The Arabs do not take advantage of their enormous human resources who live abroad and give their knowledge and expertise to non-Arab countries. Most of them have immigrated because they didn t find a hospitable, encouraging environment. This brain drain has resulted in the loss of $ 11 bn in the 1970s, rising to $ 200 bn now, on the assumption that the education cost of each Arab scientist is $ 10,000 on average. We can make use of their scientific experiments in adopting their national projects to enhance science in the Arab world and shift the media focus from the movie/pop and football model to another model which appreciates effort, promotes knowledge, reason and development and criticism.
Lost in the Internet maze
The Internet is a glaring example of the misuse of websites and sources of knowledge in the media in the Arab world. Despite the large number of cooking websites, cooking books come in the first palce in terms of research rate. So do comedy works. Islamic studies books come before and are almost equal the number of books on scientific culture, education, nature, education and politics combined. These figures reveal one side of the truth alone, but the full truth will appear when all combine to ring warning bells in the media maze.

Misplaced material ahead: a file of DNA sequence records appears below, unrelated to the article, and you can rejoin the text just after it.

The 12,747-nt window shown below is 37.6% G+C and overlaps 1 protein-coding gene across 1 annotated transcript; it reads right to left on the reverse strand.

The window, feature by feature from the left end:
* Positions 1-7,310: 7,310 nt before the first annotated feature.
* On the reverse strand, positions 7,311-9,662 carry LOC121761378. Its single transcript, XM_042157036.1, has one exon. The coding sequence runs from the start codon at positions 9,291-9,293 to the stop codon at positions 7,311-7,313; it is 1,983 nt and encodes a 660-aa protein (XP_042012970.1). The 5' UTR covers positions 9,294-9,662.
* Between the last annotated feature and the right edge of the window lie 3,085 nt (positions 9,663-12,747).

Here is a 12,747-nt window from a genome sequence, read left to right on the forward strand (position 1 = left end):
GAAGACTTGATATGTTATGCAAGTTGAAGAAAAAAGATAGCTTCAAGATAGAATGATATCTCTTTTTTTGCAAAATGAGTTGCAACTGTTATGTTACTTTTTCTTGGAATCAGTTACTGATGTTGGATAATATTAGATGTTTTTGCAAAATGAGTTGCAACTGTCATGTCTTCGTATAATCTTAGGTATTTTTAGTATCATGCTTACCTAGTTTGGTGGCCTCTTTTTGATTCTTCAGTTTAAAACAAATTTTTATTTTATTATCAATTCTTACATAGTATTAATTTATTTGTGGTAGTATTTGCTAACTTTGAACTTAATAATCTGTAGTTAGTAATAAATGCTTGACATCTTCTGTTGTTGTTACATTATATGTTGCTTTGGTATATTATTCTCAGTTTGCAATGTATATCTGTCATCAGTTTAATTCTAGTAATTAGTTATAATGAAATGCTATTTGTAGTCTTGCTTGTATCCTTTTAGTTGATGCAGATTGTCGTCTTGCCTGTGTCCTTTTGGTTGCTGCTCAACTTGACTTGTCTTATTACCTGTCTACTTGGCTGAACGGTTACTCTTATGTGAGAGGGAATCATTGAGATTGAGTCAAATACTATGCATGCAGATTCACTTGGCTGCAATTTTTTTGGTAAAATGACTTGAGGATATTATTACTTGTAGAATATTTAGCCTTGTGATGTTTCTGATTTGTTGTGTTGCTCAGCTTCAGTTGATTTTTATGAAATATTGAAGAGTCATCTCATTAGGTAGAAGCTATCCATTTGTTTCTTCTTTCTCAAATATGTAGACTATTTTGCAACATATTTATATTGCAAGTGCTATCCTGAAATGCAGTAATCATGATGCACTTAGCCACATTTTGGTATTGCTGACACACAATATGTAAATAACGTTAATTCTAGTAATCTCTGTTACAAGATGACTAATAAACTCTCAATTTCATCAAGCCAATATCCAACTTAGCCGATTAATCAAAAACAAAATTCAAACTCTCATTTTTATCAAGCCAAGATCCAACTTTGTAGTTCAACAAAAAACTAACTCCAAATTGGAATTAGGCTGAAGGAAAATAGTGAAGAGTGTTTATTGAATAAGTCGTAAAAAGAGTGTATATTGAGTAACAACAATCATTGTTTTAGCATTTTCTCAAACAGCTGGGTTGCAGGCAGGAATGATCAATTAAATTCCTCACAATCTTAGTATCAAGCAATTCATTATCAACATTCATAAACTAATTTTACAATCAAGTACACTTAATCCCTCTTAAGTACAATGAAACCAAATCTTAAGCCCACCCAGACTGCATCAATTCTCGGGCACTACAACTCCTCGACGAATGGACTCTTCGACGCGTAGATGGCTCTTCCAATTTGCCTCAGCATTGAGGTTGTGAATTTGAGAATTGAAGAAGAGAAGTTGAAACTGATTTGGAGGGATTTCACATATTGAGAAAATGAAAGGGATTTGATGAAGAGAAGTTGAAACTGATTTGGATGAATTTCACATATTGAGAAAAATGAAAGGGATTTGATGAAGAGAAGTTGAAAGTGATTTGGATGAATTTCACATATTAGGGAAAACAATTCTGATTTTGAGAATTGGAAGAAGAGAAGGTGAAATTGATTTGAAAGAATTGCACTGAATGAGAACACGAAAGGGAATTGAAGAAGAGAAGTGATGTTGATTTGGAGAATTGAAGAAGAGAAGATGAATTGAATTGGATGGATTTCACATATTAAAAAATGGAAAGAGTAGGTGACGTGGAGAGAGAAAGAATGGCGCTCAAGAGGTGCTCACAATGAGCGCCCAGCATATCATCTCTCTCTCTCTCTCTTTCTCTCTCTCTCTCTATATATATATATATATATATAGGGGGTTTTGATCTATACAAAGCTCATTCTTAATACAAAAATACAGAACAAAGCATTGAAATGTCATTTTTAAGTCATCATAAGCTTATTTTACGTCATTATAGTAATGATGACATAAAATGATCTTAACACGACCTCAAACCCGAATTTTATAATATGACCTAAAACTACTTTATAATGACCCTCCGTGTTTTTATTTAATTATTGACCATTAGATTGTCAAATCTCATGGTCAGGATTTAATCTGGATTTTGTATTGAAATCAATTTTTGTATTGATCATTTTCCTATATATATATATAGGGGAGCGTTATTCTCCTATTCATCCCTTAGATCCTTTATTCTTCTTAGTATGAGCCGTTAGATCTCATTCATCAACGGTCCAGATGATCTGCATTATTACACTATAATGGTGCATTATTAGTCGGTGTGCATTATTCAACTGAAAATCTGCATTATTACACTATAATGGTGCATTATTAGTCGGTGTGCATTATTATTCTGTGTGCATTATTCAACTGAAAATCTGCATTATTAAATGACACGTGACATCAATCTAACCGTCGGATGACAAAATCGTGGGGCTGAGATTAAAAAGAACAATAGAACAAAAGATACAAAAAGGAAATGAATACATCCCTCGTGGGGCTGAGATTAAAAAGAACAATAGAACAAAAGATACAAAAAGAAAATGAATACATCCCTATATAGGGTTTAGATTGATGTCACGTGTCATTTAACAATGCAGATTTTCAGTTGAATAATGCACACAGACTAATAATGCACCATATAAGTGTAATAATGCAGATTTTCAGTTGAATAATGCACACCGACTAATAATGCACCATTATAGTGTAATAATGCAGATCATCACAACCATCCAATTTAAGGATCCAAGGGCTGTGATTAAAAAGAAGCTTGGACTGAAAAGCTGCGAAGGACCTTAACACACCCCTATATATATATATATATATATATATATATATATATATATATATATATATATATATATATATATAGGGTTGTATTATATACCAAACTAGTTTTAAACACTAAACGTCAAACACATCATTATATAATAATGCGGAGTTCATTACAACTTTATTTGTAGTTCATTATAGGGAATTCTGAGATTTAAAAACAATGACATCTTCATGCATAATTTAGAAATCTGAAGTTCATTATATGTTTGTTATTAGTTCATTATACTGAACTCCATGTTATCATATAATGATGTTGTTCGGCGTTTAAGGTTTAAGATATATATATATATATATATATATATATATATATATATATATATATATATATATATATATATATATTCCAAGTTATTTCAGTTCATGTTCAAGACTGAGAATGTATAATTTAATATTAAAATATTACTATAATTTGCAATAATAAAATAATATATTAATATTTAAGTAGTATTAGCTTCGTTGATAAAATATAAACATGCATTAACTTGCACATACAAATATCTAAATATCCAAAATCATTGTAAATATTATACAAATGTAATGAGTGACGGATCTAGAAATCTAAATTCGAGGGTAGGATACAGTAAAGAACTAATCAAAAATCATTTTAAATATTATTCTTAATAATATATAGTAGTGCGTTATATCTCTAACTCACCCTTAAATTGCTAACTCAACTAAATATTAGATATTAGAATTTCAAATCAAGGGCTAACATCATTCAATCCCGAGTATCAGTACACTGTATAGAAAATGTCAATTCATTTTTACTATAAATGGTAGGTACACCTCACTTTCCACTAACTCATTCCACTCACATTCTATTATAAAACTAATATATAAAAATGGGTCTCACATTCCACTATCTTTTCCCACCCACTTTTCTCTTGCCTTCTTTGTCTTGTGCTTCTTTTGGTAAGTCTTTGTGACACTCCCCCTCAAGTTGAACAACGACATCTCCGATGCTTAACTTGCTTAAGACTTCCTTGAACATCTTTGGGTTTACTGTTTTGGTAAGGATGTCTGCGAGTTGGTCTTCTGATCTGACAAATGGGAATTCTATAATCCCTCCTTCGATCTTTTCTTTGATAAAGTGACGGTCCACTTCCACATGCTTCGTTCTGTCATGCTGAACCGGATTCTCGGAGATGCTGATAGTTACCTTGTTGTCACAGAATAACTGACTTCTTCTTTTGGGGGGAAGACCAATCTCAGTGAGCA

The audience are engaged in a conflict between value and popularity, content and quantity, submission to the media flood and individual search for self-assertion. All these aspects stress the need for a well-developed media system which presents and popularises high culture instead of this rubbish.
Undoubtedly, education can t start all of a sudden, nor can one body provide it alone or use a single tool. Accordingly, I call for rereading the hundreds of recommendations of Arab information conferences held in recent years. These recommendations, put forward by researchers who spent years considering them, have simply been shelved.